St. Louis Court of Appeals - 322 S.W.2d 163
Feinberg v. Pfeiffer Co. (1959) involved a woman suing her previous employer for breach of contract, alleging that the company guaranteed her a lifetime monthly pension upon retirement. She had worked for the company for 37 years and was rewarded by the board of directors with a salary increase and a $200 monthly pension for life after retirement.
After retiring at 65, the company stopped the pension payments after 13 months, arguing that the pension promise lacked consideration and thus wasn't legally binding. The woman filed a lawsuit, and the trial court ruled in her favor; the appellate court upheld this decision.
The appellate court based its ruling on promissory estoppel, a legal principle used to enforce a promise even when it lacks consideration. Promissory estoppel stops a promise-maker from breaking the promise if the other party reasonably relied on the promise and suffered harm. It focuses on fairness and justice.
This case is significant because it demonstrates how promissory estoppel works and how the intent and behavior of the parties involved are considered by the courts when determining if a promise and reliance exist.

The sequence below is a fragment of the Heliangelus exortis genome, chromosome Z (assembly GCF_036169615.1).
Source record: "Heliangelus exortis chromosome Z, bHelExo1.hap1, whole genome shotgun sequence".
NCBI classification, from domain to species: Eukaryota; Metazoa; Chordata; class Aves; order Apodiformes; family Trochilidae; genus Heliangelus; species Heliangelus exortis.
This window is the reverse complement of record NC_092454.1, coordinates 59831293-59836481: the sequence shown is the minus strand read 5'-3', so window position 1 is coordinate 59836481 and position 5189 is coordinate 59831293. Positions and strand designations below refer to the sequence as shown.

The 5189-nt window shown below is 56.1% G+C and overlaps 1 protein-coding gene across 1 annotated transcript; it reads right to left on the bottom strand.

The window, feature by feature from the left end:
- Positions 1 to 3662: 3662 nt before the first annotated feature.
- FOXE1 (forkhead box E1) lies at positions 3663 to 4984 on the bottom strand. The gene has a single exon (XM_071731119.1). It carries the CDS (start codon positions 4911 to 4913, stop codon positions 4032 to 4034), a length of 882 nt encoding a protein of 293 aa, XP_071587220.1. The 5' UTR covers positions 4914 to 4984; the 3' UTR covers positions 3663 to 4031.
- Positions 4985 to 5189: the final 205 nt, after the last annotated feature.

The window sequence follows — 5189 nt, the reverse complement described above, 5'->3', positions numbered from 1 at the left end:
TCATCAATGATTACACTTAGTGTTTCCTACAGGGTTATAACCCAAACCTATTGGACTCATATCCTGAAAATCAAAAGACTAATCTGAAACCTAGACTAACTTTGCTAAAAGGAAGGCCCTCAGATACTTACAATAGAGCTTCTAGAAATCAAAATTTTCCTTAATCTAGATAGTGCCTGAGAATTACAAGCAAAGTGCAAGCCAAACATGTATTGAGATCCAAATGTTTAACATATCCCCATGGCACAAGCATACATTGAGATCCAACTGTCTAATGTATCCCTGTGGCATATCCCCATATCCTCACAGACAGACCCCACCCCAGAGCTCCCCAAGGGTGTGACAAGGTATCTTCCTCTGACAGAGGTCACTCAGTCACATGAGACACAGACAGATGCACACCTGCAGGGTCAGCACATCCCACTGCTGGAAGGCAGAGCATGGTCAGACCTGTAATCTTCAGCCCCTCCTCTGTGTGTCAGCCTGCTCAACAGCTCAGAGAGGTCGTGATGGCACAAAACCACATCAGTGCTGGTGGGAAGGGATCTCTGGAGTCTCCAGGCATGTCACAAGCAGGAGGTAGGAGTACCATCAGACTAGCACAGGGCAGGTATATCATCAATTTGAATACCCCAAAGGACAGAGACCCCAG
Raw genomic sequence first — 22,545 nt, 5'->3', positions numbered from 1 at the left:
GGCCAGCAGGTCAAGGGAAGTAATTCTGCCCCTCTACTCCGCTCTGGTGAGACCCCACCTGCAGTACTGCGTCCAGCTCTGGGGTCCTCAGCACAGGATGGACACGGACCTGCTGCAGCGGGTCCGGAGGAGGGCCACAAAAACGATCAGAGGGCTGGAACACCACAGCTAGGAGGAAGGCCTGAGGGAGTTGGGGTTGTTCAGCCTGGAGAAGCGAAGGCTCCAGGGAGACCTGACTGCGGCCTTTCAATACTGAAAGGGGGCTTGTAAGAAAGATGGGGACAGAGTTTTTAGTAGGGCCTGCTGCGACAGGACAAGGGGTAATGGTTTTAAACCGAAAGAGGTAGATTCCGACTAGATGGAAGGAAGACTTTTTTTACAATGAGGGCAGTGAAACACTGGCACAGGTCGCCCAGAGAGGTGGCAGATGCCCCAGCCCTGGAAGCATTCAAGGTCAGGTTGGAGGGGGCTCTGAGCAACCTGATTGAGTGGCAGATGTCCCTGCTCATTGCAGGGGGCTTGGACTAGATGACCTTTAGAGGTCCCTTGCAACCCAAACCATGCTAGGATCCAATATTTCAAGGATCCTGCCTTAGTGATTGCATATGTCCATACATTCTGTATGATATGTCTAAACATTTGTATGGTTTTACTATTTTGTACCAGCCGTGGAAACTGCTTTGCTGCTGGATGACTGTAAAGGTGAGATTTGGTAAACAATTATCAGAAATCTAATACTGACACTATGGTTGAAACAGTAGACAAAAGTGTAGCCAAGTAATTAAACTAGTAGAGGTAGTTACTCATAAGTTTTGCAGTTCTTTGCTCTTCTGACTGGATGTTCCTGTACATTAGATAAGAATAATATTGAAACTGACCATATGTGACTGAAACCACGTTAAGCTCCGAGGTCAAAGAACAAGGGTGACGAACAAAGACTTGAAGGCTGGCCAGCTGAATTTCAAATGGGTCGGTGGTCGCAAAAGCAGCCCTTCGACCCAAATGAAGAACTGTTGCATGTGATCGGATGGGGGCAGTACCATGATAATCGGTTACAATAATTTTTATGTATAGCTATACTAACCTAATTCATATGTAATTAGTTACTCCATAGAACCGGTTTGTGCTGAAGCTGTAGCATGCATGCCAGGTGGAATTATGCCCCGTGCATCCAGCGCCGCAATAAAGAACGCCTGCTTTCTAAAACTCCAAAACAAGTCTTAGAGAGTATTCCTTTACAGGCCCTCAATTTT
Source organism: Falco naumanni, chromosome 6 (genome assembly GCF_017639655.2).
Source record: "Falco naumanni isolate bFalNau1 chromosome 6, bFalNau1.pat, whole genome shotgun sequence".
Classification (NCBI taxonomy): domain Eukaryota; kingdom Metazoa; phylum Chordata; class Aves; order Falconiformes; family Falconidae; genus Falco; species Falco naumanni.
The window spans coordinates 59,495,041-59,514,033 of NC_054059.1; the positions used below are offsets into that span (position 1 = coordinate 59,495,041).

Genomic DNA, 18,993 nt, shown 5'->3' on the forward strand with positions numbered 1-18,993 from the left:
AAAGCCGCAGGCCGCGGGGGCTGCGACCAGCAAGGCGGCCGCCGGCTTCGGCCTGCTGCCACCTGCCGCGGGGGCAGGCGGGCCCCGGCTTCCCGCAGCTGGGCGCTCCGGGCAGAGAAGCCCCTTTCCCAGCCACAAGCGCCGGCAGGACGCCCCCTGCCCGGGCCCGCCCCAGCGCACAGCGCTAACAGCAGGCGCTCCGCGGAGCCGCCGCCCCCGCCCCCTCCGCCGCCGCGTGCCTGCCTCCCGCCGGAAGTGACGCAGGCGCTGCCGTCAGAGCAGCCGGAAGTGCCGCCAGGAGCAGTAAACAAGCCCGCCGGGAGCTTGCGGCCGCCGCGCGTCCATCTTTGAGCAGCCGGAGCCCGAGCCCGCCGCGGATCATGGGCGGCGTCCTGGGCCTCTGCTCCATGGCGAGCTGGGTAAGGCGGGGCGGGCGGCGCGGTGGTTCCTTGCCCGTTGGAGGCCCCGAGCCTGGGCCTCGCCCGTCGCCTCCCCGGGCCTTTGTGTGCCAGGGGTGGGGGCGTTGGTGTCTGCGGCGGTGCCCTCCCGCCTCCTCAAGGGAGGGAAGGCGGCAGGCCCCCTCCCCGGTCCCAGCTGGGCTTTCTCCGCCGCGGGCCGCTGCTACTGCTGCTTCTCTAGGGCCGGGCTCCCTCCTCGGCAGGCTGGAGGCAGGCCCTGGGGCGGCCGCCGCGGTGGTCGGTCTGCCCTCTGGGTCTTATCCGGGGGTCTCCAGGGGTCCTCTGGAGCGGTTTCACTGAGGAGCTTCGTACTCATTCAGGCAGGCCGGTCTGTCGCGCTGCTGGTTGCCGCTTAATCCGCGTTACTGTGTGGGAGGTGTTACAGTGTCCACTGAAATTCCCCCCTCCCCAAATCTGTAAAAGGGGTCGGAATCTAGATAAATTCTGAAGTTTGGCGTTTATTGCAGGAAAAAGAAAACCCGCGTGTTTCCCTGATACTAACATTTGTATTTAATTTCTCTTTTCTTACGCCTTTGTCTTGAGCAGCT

The case involves a dispute over whether the plaintiff has a legally binding contractual right to receive $200 per month for life from the defendant. The lower court awarded the plaintiff $5,100 plus interest, which was the amount of unpaid pension as of the trial date. On appeal, the defendant argued that the trial court wrongly admitted inadmissible evidence related to the plaintiff's age and inability to work due to medical reasons. However, the court must evaluate the law and evidence and deliver a judgment based on what the court below should have given, taking only admissible evidence into consideration. The court agrees with the plaintiff that the defendant promised to pay her $200 per month upon her retirement, which constitutes consideration for a promise under the Restatement of the Law of Contracts. The doctrine of "promissory estoppel" applies, which holds that a promise that the promisor should reasonably expect to induce action or forbearance on the part of the promisee, and which does induce such action or forbearance, is binding if injustice can only be avoided by enforcing the promise.
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